As part of virtual Open Access Week, on Tuesday, Oct. 20, from 10 to 11:30 a.m., Elizabeth Gadd (submitted photo), research policy manager at Loughborough University, United Kingdom, will deliver the keynote presentation.
What started out as a creative challenge became an epic poem, which in turn became an award-winning book. The Mu of Virginia chapter of Phi Beta Kappa honors English Professor Carmen Giménez Smith's creative excellence.
While getting her master’s degree, the assistant professor of religion and culture discovered an interest in political theology. Now she is co-hosting a podcast dedicated to the broad swath of topics the discipline encompasses.
“The bright exchange of ideas and information that we human beings engage and participate in, also known as higher education, is one of the most precious human relationships we can build together,” says renowned poet Nikky Finney.
The Henry Luce Foundation has awarded the Center for Humanities a $500,000 grant in support of the project, which will combine religion, ethics, and technology to tackle fundamental questions of what it means to be human in a technological age.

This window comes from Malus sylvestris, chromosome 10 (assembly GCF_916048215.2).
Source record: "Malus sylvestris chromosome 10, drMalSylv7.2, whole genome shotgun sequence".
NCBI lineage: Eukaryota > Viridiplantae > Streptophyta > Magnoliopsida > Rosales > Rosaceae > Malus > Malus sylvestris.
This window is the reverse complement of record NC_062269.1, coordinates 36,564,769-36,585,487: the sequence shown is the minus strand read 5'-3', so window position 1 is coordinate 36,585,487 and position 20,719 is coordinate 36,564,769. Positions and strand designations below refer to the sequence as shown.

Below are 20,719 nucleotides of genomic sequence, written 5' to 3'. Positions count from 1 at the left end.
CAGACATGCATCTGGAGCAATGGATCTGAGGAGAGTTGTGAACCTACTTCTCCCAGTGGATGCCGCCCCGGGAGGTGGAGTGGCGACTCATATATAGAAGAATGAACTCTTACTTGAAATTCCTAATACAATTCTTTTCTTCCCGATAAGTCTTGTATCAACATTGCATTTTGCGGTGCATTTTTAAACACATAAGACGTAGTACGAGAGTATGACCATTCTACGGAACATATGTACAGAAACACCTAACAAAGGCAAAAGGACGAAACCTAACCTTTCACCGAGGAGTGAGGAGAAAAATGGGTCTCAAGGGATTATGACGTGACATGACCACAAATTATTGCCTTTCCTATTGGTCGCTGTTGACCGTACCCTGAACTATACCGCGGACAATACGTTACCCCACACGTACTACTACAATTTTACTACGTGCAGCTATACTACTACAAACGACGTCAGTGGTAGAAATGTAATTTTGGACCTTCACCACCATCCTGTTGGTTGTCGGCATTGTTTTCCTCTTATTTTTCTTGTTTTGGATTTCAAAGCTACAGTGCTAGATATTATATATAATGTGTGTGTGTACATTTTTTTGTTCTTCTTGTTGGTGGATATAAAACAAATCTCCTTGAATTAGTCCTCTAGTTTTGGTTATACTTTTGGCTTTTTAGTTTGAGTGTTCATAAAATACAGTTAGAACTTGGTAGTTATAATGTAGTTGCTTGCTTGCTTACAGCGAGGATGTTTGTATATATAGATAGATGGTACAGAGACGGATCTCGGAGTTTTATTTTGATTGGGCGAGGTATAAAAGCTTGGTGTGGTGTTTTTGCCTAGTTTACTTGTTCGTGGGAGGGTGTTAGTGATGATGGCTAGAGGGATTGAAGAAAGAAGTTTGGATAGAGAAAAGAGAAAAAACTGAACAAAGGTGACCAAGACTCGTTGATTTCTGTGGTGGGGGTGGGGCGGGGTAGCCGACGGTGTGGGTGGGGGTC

The exponential growth in digital records requires a comprehensive effort to leverage artificial intelligence to support enhanced searches of the nation’s official documents. Virginia Tech will lead a planning workshop with that aim.
The school supersedes the university’s already award-winning Department of Communication, which has graduated more than 6,000 specialists in public relations, communication studies, and multimedia journalism.
James Brooks is a member of a team of reporters and editors at the Anchorage Daily News that received the Pulitzer Prize for Public Service for its yearlong investigation into the criminal justice system’s failures across Alaska.
When the collaborative effort of two theatre professors from two universities couldn't be presented live, the professors enlisted colleagues to help their students create a whole new paradigm of social justice theatre.
The main goal of the exhibit is to spread the story of the Monacan Indian Nation. This federally recognized tribe includes more than 2,300 members and has a continuous, thousand-year-old history and presence in the area that is now Amherst County in central Virginia.
Voices of Virginia is a freely available collection of first-person stories of Virginians who witnessed and changed U.S. history, as told by Virginians and recorded over the past 70 years. The project was funded by the University Libraries' Open Education Faculty Initiative Grant program and recently released in VTechWorks.